Title: The God of Small Things
Author: Arundhati Roy
I thought I had read this book a long time ago. I'm pretty sure I had it out of the library at least twice. I've even recommended it as an excellent choice to friends in my MFA program (shows how full of hot air I am). I'm pretty sure I started it a couple times, got confused by all the names, and gave up. When friends in my program raved about it and talked about the plot, I realized that I hadn't, in fact, read the book, so I decided to fill that gap in my literary education.
The God of Small Things is one of those pretty books. Roy writes beautifully (the book took her more than four years to write, and it shows-- every word is chosen carefully), and her narrative starts at the end (sort of) and ends in the middle (sort of). So it takes a little bit of work on the part of the reader. In this case, I think it's fine because the writing is so evocative and the characters are so interesting. I know that will remember certain scenes (like the one in the movie theater) for years to come, and that doesn't often happen to me when I read just because I read so dang much.
The only thing about The God of Small Things that didn't win me over completely was the story. The scene at Sophie Mol's funeral at the beginning of the book, sets almost everything up, and by the car trip a few chapters later, I was able to piece together the remaining details (I was reading closely this time) and therefore what seemed intended to be at least somewhat of a mystery just felt like the inevitable conclusion based on what we knew about the family and the situation. So the story itself was a little bit of a disappointment, but the way in which it was told made reading it more than worth the time I invested.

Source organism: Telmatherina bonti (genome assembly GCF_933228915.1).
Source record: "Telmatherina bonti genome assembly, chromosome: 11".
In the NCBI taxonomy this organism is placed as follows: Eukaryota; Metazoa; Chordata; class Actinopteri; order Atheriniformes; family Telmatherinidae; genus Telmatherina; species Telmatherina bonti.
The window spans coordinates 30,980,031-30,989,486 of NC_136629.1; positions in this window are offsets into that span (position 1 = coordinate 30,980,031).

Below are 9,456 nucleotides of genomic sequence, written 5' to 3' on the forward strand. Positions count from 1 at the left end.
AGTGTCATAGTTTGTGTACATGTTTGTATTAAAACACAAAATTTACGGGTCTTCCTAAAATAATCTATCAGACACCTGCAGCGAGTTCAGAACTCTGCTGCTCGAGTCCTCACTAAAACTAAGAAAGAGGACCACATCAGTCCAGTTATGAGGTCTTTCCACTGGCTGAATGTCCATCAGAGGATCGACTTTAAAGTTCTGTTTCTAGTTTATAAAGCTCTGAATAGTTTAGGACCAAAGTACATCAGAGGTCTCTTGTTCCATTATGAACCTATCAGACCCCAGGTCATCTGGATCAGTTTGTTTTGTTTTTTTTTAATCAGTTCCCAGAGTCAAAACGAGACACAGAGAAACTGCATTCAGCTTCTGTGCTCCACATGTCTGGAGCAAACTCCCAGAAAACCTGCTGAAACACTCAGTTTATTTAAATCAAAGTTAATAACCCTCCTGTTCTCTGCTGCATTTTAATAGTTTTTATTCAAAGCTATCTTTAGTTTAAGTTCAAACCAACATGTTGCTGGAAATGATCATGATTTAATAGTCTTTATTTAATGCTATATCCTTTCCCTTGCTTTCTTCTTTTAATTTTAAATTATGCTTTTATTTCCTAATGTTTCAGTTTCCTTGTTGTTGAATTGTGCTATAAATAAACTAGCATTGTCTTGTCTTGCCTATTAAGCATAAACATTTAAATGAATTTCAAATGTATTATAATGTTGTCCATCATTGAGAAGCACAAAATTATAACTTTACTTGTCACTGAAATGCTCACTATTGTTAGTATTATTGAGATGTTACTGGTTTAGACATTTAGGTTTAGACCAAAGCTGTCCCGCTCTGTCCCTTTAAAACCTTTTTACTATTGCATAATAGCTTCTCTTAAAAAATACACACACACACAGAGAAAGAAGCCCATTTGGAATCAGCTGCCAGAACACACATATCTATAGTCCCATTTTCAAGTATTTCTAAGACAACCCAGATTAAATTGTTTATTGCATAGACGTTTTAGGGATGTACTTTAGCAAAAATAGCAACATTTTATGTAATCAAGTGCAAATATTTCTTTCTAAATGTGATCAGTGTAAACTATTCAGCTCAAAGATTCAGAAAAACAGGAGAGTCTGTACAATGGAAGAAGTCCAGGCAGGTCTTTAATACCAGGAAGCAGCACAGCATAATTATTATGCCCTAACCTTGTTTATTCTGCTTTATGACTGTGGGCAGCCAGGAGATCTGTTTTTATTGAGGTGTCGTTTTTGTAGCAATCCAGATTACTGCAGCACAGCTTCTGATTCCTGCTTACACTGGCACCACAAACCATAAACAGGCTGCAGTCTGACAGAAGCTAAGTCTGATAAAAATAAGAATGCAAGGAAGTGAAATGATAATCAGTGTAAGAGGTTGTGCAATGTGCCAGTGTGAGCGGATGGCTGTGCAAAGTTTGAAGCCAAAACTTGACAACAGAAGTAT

Finally, Arundhati Roy faced obscenity charges for the final scene in the book, a fairly straightforward sex scene between two characters. It was a little racy, but nothing much in terms of other stuff I've read. However, the previous scene, where the brother and sister twins are reunited after spending years apart-- what I got from that scene made me squirm a lot more than a little cross-caste hanky panky. Was I reading a little too much in between the lines or did that part of the book remind anyone else of Flowers in the Attic?